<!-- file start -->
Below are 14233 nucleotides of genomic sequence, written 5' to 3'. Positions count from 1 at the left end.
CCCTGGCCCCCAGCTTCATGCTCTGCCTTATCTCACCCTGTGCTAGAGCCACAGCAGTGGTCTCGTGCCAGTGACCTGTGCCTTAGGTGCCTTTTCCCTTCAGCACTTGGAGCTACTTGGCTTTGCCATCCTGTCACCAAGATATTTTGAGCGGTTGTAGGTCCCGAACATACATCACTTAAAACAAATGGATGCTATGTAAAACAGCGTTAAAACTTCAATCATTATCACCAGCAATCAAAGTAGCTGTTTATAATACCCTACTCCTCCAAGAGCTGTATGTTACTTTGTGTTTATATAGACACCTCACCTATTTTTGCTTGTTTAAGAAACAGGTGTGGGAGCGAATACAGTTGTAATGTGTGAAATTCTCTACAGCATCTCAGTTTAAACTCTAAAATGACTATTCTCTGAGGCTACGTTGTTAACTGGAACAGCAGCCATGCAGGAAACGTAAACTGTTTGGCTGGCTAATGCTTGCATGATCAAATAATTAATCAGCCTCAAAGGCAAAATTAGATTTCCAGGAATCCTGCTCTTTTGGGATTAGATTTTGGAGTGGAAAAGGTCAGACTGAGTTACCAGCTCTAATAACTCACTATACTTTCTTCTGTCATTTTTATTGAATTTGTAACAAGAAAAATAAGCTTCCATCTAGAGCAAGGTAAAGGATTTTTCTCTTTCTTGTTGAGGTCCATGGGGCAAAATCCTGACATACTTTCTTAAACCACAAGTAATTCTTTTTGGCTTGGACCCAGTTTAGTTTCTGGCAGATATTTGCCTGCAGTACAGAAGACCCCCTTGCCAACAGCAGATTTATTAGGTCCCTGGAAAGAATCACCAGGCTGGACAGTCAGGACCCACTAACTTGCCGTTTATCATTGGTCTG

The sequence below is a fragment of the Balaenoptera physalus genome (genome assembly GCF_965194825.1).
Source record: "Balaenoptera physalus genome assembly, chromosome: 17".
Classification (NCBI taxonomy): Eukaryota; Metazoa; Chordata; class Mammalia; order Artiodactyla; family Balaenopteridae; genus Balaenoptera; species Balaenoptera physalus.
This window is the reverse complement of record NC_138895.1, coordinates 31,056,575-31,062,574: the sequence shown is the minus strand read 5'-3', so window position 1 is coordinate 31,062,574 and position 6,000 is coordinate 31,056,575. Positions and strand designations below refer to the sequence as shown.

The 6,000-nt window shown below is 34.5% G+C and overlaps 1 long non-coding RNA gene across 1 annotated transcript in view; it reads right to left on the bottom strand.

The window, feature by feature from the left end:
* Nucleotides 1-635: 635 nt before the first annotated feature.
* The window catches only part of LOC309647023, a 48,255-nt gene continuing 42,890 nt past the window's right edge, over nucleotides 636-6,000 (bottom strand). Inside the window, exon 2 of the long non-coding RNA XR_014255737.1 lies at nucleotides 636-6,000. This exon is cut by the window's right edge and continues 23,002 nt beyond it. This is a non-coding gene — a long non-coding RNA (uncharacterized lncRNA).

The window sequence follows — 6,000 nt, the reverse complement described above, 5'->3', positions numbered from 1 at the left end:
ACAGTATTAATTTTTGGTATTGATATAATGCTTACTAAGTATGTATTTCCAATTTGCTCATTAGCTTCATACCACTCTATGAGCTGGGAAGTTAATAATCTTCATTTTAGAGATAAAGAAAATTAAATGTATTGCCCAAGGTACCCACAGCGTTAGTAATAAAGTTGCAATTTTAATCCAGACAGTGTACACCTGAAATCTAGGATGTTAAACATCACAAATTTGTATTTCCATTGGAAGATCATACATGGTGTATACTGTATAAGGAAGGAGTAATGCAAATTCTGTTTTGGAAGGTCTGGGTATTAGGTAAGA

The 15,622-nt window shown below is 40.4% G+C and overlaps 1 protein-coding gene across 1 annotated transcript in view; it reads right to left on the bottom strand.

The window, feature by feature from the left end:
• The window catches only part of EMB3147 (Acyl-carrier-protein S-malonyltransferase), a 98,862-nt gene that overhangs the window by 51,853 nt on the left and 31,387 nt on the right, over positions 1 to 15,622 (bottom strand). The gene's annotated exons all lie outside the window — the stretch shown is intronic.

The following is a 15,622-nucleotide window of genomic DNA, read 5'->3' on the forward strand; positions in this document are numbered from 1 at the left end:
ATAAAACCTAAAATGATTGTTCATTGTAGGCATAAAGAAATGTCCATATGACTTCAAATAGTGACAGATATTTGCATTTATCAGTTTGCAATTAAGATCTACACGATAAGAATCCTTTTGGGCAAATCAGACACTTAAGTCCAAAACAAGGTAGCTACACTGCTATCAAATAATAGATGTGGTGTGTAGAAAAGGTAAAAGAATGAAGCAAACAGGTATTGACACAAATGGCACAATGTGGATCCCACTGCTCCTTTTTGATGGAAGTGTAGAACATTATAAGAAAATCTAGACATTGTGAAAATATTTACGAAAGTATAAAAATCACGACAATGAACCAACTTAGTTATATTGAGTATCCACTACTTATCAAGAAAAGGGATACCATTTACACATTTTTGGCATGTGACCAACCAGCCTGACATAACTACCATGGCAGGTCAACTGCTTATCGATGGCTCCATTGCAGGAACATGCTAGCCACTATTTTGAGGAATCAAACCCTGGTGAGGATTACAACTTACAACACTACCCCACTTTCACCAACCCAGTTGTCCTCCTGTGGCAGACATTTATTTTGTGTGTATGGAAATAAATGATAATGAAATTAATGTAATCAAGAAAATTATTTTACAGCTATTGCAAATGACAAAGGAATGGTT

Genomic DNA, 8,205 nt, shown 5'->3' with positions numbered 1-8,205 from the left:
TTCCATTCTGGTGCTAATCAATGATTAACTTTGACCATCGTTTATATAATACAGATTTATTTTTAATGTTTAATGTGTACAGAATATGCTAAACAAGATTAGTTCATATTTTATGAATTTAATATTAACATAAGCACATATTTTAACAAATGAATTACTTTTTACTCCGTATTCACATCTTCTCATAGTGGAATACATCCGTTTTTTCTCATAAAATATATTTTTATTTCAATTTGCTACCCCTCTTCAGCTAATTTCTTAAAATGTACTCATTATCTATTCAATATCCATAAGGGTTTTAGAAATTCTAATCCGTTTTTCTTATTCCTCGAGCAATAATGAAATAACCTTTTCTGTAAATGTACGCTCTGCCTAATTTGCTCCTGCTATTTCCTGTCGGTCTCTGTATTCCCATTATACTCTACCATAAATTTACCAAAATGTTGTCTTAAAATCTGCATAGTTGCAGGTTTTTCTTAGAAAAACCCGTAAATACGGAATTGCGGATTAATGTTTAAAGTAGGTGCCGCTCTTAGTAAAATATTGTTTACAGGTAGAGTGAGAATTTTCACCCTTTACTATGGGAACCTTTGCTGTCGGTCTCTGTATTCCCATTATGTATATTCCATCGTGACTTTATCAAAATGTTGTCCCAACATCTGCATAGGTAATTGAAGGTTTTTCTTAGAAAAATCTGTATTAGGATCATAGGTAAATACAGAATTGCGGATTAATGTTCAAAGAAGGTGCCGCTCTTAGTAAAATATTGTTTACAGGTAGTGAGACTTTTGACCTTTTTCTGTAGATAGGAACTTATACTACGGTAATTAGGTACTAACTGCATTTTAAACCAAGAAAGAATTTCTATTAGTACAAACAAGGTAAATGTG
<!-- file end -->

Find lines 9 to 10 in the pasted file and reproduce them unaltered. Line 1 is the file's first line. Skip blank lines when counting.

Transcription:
* Nucleotides 1-635: 635 nt before the first annotated feature.
* The window catches only part of LOC309647023, a 48,255-nt gene continuing 42,890 nt past the window's right edge, over nucleotides 636-6,000 (bottom strand). Inside the window, exon 2 of the long non-coding RNA XR_014255737.1 lies at nucleotides 636-6,000. This exon is cut by the window's right edge and continues 23,002 nt beyond it. This is a non-coding gene — a long non-coding RNA (uncharacterized lncRNA).